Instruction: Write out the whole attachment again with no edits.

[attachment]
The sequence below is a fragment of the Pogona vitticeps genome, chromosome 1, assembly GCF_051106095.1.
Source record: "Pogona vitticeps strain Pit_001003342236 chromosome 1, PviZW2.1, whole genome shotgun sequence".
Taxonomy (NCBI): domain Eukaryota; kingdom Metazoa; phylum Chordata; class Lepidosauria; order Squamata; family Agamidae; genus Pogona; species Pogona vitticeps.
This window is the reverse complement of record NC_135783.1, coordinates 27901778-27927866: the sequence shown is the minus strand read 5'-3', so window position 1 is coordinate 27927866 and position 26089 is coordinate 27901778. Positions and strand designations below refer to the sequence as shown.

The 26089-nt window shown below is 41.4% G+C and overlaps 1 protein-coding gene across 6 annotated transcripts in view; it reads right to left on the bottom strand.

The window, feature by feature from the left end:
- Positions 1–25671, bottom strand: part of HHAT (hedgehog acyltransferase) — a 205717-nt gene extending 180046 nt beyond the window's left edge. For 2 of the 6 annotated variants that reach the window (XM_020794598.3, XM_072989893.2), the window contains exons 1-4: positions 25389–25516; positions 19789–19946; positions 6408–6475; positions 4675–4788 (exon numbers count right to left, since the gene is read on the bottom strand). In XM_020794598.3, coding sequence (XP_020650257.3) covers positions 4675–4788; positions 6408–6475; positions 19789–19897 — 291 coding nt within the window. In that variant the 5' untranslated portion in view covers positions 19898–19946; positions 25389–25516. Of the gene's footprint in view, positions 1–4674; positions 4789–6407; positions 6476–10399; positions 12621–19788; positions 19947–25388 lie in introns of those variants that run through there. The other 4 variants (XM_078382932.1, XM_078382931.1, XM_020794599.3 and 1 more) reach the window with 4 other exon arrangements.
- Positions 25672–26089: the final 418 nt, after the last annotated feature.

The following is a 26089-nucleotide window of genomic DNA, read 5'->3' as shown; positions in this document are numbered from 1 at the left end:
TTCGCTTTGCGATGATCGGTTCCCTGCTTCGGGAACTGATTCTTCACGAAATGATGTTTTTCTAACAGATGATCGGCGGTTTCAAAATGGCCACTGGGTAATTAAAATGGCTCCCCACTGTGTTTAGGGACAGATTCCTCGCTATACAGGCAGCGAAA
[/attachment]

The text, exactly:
The sequence below is a fragment of the Pogona vitticeps genome, chromosome 1, assembly GCF_051106095.1.
Source record: "Pogona vitticeps strain Pit_001003342236 chromosome 1, PviZW2.1, whole genome shotgun sequence".
Taxonomy (NCBI): domain Eukaryota; kingdom Metazoa; phylum Chordata; class Lepidosauria; order Squamata; family Agamidae; genus Pogona; species Pogona vitticeps.
This window is the reverse complement of record NC_135783.1, coordinates 27901778-27927866: the sequence shown is the minus strand read 5'-3', so window position 1 is coordinate 27927866 and position 26089 is coordinate 27901778. Positions and strand designations below refer to the sequence as shown.

The 26089-nt window shown below is 41.4% G+C and overlaps 1 protein-coding gene across 6 annotated transcripts in view; it reads right to left on the bottom strand.

The window, feature by feature from the left end:
- Positions 1–25671, bottom strand: part of HHAT (hedgehog acyltransferase) — a 205717-nt gene extending 180046 nt beyond the window's left edge. For 2 of the 6 annotated variants that reach the window (XM_020794598.3, XM_072989893.2), the window contains exons 1-4: positions 25389–25516; positions 19789–19946; positions 6408–6475; positions 4675–4788 (exon numbers count right to left, since the gene is read on the bottom strand). In XM_020794598.3, coding sequence (XP_020650257.3) covers positions 4675–4788; positions 6408–6475; positions 19789–19897 — 291 coding nt within the window. In that variant the 5' untranslated portion in view covers positions 19898–19946; positions 25389–25516. Of the gene's footprint in view, positions 1–4674; positions 4789–6407; positions 6476–10399; positions 12621–19788; positions 19947–25388 lie in introns of those variants that run through there. The other 4 variants (XM_078382932.1, XM_078382931.1, XM_020794599.3 and 1 more) reach the window with 4 other exon arrangements.
- Positions 25672–26089: the final 418 nt, after the last annotated feature.

The following is a 26089-nucleotide window of genomic DNA, read 5'->3' as shown; positions in this document are numbered from 1 at the left end:
TTCGCTTTGCGATGATCGGTTCCCTGCTTCGGGAACTGATTCTTCACGAAATGATGTTTTTCTAACAGATGATCGGCGGTTTCAAAATGGCCACTGGGTAATTAAAATGGCTCCCCACTGTGTTTAGGGACAGATTCCTCGCTATACAGGCAGCGAAA